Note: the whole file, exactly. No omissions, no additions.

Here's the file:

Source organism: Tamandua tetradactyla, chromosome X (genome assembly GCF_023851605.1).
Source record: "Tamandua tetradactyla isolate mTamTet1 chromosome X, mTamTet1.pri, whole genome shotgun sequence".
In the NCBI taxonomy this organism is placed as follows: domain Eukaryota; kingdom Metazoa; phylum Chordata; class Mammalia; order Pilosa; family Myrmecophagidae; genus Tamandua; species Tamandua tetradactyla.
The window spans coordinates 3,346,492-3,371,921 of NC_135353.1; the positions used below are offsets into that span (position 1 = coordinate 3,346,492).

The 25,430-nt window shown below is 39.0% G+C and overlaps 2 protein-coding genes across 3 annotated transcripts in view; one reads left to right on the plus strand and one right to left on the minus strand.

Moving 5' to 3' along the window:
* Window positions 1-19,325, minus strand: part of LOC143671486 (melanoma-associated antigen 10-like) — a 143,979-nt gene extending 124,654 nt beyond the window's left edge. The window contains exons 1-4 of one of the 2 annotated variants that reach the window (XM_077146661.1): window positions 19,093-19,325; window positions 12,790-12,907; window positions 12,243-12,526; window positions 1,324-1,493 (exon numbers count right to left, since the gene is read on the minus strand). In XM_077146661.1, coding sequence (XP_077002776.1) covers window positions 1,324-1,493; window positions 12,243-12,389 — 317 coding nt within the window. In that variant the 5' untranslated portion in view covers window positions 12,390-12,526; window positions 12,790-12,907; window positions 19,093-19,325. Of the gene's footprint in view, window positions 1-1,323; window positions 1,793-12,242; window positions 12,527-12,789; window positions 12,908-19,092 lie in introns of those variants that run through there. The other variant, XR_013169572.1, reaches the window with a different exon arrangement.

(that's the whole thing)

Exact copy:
Source organism: Tamandua tetradactyla, chromosome X (genome assembly GCF_023851605.1).
Source record: "Tamandua tetradactyla isolate mTamTet1 chromosome X, mTamTet1.pri, whole genome shotgun sequence".
In the NCBI taxonomy this organism is placed as follows: domain Eukaryota; kingdom Metazoa; phylum Chordata; class Mammalia; order Pilosa; family Myrmecophagidae; genus Tamandua; species Tamandua tetradactyla.
The window spans coordinates 3,346,492-3,371,921 of NC_135353.1; the positions used below are offsets into that span (position 1 = coordinate 3,346,492).

The 25,430-nt window shown below is 39.0% G+C and overlaps 2 protein-coding genes across 3 annotated transcripts in view; one reads left to right on the plus strand and one right to left on the minus strand.

Moving 5' to 3' along the window:
* Window positions 1-19,325, minus strand: part of LOC143671486 (melanoma-associated antigen 10-like) — a 143,979-nt gene extending 124,654 nt beyond the window's left edge. The window contains exons 1-4 of one of the 2 annotated variants that reach the window (XM_077146661.1): window positions 19,093-19,325; window positions 12,790-12,907; window positions 12,243-12,526; window positions 1,324-1,493 (exon numbers count right to left, since the gene is read on the minus strand). In XM_077146661.1, coding sequence (XP_077002776.1) covers window positions 1,324-1,493; window positions 12,243-12,389 — 317 coding nt within the window. In that variant the 5' untranslated portion in view covers window positions 12,390-12,526; window positions 12,790-12,907; window positions 19,093-19,325. Of the gene's footprint in view, window positions 1-1,323; window positions 1,793-12,242; window positions 12,527-12,789; window positions 12,908-19,092 lie in introns of those variants that run through there. The other variant, XR_013169572.1, reaches the window with a different exon arrangement.